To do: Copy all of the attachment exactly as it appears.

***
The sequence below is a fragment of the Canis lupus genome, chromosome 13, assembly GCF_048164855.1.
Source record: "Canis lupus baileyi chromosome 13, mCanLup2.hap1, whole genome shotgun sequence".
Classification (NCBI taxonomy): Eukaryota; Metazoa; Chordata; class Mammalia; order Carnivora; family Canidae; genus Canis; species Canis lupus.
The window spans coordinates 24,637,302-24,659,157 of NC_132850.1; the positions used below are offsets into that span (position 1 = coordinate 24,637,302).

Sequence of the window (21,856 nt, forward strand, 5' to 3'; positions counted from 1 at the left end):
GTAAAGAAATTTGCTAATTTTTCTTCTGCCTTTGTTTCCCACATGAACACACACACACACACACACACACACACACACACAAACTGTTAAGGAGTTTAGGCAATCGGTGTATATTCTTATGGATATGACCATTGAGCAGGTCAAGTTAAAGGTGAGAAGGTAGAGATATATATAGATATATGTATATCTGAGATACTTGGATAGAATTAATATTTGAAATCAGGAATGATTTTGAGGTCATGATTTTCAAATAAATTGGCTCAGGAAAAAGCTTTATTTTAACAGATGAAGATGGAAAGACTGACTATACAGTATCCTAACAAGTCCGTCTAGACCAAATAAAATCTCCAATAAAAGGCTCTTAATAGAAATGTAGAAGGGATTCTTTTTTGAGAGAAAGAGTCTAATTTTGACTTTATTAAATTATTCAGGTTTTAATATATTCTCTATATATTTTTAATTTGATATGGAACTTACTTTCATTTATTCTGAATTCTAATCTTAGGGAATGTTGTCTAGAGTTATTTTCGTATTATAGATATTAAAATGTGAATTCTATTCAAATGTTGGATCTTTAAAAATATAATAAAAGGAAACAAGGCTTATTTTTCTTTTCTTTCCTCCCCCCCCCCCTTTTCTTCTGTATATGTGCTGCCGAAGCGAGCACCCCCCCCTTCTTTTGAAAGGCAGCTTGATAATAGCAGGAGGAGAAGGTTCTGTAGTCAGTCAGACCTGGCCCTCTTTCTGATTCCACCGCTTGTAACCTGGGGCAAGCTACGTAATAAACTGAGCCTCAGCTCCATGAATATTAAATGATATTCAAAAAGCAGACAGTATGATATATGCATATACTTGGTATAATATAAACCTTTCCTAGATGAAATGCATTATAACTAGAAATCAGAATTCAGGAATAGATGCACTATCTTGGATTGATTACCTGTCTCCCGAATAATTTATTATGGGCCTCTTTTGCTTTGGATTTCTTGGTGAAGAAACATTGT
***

The sequence below is a fragment of the Canis lupus genome, chromosome 13, assembly GCF_048164855.1.
Source record: "Canis lupus baileyi chromosome 13, mCanLup2.hap1, whole genome shotgun sequence".
Classification (NCBI taxonomy): Eukaryota; Metazoa; Chordata; class Mammalia; order Carnivora; family Canidae; genus Canis; species Canis lupus.
The window spans coordinates 24,637,302-24,659,157 of NC_132850.1; the positions used below are offsets into that span (position 1 = coordinate 24,637,302).

Sequence of the window (21,856 nt, forward strand, 5' to 3'; positions counted from 1 at the left end):
GTAAAGAAATTTGCTAATTTTTCTTCTGCCTTTGTTTCCCACATGAACACACACACACACACACACACACACACACACACAAACTGTTAAGGAGTTTAGGCAATCGGTGTATATTCTTATGGATATGACCATTGAGCAGGTCAAGTTAAAGGTGAGAAGGTAGAGATATATATAGATATATGTATATCTGAGATACTTGGATAGAATTAATATTTGAAATCAGGAATGATTTTGAGGTCATGATTTTCAAATAAATTGGCTCAGGAAAAAGCTTTATTTTAACAGATGAAGATGGAAAGACTGACTATACAGTATCCTAACAAGTCCGTCTAGACCAAATAAAATCTCCAATAAAAGGCTCTTAATAGAAATGTAGAAGGGATTCTTTTTTGAGAGAAAGAGTCTAATTTTGACTTTATTAAATTATTCAGGTTTTAATATATTCTCTATATATTTTTAATTTGATATGGAACTTACTTTCATTTATTCTGAATTCTAATCTTAGGGAATGTTGTCTAGAGTTATTTTCGTATTATAGATATTAAAATGTGAATTCTATTCAAATGTTGGATCTTTAAAAATATAATAAAAGGAAACAAGGCTTATTTTTCTTTTCTTTCCTCCCCCCCCCCCTTTTCTTCTGTATATGTGCTGCCGAAGCGAGCACCCCCCCCTTCTTTTGAAAGGCAGCTTGATAATAGCAGGAGGAGAAGGTTCTGTAGTCAGTCAGACCTGGCCCTCTTTCTGATTCCACCGCTTGTAACCTGGGGCAAGCTACGTAATAAACTGAGCCTCAGCTCCATGAATATTAAATGATATTCAAAAAGCAGACAGTATGATATATGCATATACTTGGTATAATATAAACCTTTCCTAGATGAAATGCATTATAACTAGAAATCAGAATTCAGGAATAGATGCACTATCTTGGATTGATTACCTGTCTCCCGAATAATTTATTATGGGCCTCTTTTGCTTTGGATTTCTTGGTGAAGAAACATTGT